The Beacon Hill Institute at Suffolk University in Boston has conducted an analysis of 1,100 megawatts of offshore wind power for New Jersey. We found that these projects would produce costs of $4.793 billion to construct the windmills and connect them to regional electricity and provide backup sources of electricity for times of unfavorable winds.
But opponents say the programs hurt the economy when power plants pass the cost of buying emissions on to customers. They say emissions are dropping not because of cap-and-trade programs but because of the economic downturn and the reduced cost of natural gas, a cleaner source of energy.
If Walmart extends their lighting poles and installs the windmills "It’s going to look like a circus,” he said. But residents are not only worried about what they will see when looking out their windows. “I think it would be a safety concern,” Kim Zarycki said as she reflected on when wind turbines malfunctioned on two Forked River farms this past year.
They contend that allowing wind turbines on preserved farmland violates the intent of the state program that has paid farmers $1.4 billion since 1986 for the development rights to their property. They argue that those farmers would be double-dipping by getting paid for hosting commercial development on acreage for which they took taxpayer money to keep solely as farmland.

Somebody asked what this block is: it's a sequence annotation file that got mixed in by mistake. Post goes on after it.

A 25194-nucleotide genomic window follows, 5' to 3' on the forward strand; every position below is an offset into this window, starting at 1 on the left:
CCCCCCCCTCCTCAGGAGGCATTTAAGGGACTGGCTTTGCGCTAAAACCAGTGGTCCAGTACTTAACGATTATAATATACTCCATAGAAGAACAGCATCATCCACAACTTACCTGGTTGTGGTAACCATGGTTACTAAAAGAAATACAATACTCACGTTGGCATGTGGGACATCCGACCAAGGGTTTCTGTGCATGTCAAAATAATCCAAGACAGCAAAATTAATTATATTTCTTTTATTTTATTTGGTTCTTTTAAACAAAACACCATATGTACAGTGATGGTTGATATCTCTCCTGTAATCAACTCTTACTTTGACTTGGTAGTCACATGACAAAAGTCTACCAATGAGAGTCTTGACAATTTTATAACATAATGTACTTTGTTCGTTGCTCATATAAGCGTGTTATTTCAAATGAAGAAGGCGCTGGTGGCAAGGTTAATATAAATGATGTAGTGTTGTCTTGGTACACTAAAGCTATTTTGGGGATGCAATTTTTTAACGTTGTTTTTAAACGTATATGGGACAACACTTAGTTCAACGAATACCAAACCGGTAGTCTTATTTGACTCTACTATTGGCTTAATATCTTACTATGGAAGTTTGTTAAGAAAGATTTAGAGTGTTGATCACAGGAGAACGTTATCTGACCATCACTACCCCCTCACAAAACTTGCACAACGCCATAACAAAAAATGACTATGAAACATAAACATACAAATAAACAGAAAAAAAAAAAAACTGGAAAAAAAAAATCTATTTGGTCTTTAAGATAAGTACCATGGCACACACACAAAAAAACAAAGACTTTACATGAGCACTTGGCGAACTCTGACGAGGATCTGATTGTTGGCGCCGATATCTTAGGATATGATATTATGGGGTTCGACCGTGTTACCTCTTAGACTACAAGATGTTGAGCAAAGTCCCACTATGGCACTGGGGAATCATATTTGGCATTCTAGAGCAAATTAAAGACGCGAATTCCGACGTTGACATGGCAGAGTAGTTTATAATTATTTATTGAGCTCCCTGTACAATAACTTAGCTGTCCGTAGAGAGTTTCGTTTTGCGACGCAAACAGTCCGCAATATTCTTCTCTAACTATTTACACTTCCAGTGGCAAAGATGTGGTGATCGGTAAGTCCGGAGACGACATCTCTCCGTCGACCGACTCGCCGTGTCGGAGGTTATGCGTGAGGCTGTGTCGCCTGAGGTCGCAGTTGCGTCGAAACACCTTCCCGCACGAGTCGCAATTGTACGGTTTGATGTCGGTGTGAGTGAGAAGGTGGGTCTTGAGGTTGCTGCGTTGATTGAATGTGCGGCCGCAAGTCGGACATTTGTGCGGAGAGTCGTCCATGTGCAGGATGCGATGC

NRG Bluewater, the company that wants to build underground power lines for a proposed wind farm off the coast, has agreed to fund up to $85,000 of independent research on the effects of the construction.
The industrial wind turbine planned for the northeast corner of the BRSA property, just 1080 feet from a residential neighborhood, has caused outcry residents and environmentalists fearing negative health effects and loss of property value.
Eleven offshore wind companies want to stake a claim - and construct clusters of huge turbines - in federal waters off the coast of New Jersey, according to a document released by federal officials yesterday.